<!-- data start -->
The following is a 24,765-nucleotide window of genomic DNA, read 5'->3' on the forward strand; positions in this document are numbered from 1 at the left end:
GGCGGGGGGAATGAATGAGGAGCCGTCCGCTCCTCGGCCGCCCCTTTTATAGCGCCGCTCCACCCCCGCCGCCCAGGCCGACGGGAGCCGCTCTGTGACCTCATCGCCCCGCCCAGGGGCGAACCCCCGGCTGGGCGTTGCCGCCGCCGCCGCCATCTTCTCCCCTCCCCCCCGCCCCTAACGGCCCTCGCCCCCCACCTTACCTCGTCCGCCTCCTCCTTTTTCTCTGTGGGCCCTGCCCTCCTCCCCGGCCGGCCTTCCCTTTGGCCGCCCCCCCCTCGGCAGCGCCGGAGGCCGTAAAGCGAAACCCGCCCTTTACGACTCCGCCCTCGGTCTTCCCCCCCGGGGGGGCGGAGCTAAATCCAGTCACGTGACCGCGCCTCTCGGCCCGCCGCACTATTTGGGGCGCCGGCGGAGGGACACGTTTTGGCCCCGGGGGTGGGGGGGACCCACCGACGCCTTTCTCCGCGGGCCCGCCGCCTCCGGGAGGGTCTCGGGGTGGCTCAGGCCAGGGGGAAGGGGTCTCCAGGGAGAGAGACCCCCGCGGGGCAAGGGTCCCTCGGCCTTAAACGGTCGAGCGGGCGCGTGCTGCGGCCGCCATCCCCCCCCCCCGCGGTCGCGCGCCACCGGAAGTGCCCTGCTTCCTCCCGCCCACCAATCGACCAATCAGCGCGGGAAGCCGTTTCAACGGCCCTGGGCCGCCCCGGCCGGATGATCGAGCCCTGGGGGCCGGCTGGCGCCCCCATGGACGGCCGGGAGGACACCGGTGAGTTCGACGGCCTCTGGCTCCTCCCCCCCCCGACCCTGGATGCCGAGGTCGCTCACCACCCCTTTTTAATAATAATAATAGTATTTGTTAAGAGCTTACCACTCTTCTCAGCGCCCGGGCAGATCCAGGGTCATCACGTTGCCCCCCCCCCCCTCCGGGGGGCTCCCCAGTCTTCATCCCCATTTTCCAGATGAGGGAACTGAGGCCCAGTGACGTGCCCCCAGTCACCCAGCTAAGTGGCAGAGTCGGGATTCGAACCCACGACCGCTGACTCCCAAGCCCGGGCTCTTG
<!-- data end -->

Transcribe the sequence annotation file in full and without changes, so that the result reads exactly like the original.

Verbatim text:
The following is a 24,765-nucleotide window of genomic DNA, read 5'->3' on the forward strand; positions in this document are numbered from 1 at the left end:
GGCGGGGGGAATGAATGAGGAGCCGTCCGCTCCTCGGCCGCCCCTTTTATAGCGCCGCTCCACCCCCGCCGCCCAGGCCGACGGGAGCCGCTCTGTGACCTCATCGCCCCGCCCAGGGGCGAACCCCCGGCTGGGCGTTGCCGCCGCCGCCGCCATCTTCTCCCCTCCCCCCCGCCCCTAACGGCCCTCGCCCCCCACCTTACCTCGTCCGCCTCCTCCTTTTTCTCTGTGGGCCCTGCCCTCCTCCCCGGCCGGCCTTCCCTTTGGCCGCCCCCCCCTCGGCAGCGCCGGAGGCCGTAAAGCGAAACCCGCCCTTTACGACTCCGCCCTCGGTCTTCCCCCCCGGGGGGGCGGAGCTAAATCCAGTCACGTGACCGCGCCTCTCGGCCCGCCGCACTATTTGGGGCGCCGGCGGAGGGACACGTTTTGGCCCCGGGGGTGGGGGGGACCCACCGACGCCTTTCTCCGCGGGCCCGCCGCCTCCGGGAGGGTCTCGGGGTGGCTCAGGCCAGGGGGAAGGGGTCTCCAGGGAGAGAGACCCCCGCGGGGCAAGGGTCCCTCGGCCTTAAACGGTCGAGCGGGCGCGTGCTGCGGCCGCCATCCCCCCCCCCCGCGGTCGCGCGCCACCGGAAGTGCCCTGCTTCCTCCCGCCCACCAATCGACCAATCAGCGCGGGAAGCCGTTTCAACGGCCCTGGGCCGCCCCGGCCGGATGATCGAGCCCTGGGGGCCGGCTGGCGCCCCCATGGACGGCCGGGAGGACACCGGTGAGTTCGACGGCCTCTGGCTCCTCCCCCCCCCGACCCTGGATGCCGAGGTCGCTCACCACCCCTTTTTAATAATAATAATAGTATTTGTTAAGAGCTTACCACTCTTCTCAGCGCCCGGGCAGATCCAGGGTCATCACGTTGCCCCCCCCCCCCTCCGGGGGGCTCCCCAGTCTTCATCCCCATTTTCCAGATGAGGGAACTGAGGCCCAGTGACGTGCCCCCAGTCACCCAGCTAAGTGGCAGAGTCGGGATTCGAACCCACGACCGCTGACTCCCAAGCCCGGGCTCTTG